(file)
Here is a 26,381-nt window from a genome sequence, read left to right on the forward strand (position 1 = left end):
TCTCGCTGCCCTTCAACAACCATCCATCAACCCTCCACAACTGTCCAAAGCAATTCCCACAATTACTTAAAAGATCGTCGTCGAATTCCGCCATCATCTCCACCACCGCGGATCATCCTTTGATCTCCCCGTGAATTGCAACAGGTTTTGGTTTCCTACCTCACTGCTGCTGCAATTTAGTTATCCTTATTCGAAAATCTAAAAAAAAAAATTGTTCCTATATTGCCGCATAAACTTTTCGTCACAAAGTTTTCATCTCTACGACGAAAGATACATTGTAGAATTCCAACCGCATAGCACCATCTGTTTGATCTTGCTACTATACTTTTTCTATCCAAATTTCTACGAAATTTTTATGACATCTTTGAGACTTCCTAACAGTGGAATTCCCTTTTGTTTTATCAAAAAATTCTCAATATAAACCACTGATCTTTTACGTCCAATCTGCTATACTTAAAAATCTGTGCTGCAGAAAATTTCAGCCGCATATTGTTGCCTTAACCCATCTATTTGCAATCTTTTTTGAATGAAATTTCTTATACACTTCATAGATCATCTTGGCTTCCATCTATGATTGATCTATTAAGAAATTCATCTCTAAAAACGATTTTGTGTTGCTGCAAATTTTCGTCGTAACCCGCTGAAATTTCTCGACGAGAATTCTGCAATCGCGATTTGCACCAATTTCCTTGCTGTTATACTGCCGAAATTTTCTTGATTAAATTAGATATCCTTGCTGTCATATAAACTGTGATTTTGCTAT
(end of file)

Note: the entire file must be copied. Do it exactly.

Here is a 26,381-nt window from a genome sequence, read left to right on the forward strand (position 1 = left end):
TCTCGCTGCCCTTCAACAACCATCCATCAACCCTCCACAACTGTCCAAAGCAATTCCCACAATTACTTAAAAGATCGTCGTCGAATTCCGCCATCATCTCCACCACCGCGGATCATCCTTTGATCTCCCCGTGAATTGCAACAGGTTTTGGTTTCCTACCTCACTGCTGCTGCAATTTAGTTATCCTTATTCGAAAATCTAAAAAAAAAAATTGTTCCTATATTGCCGCATAAACTTTTCGTCACAAAGTTTTCATCTCTACGACGAAAGATACATTGTAGAATTCCAACCGCATAGCACCATCTGTTTGATCTTGCTACTATACTTTTTCTATCCAAATTTCTACGAAATTTTTATGACATCTTTGAGACTTCCTAACAGTGGAATTCCCTTTTGTTTTATCAAAAAATTCTCAATATAAACCACTGATCTTTTACGTCCAATCTGCTATACTTAAAAATCTGTGCTGCAGAAAATTTCAGCCGCATATTGTTGCCTTAACCCATCTATTTGCAATCTTTTTTGAATGAAATTTCTTATACACTTCATAGATCATCTTGGCTTCCATCTATGATTGATCTATTAAGAAATTCATCTCTAAAAACGATTTTGTGTTGCTGCAAATTTTCGTCGTAACCCGCTGAAATTTCTCGACGAGAATTCTGCAATCGCGATTTGCACCAATTTCCTTGCTGTTATACTGCCGAAATTTTCTTGATTAAATTAGATATCCTTGCTGTCATATAAACTGTGATTTTGCTAT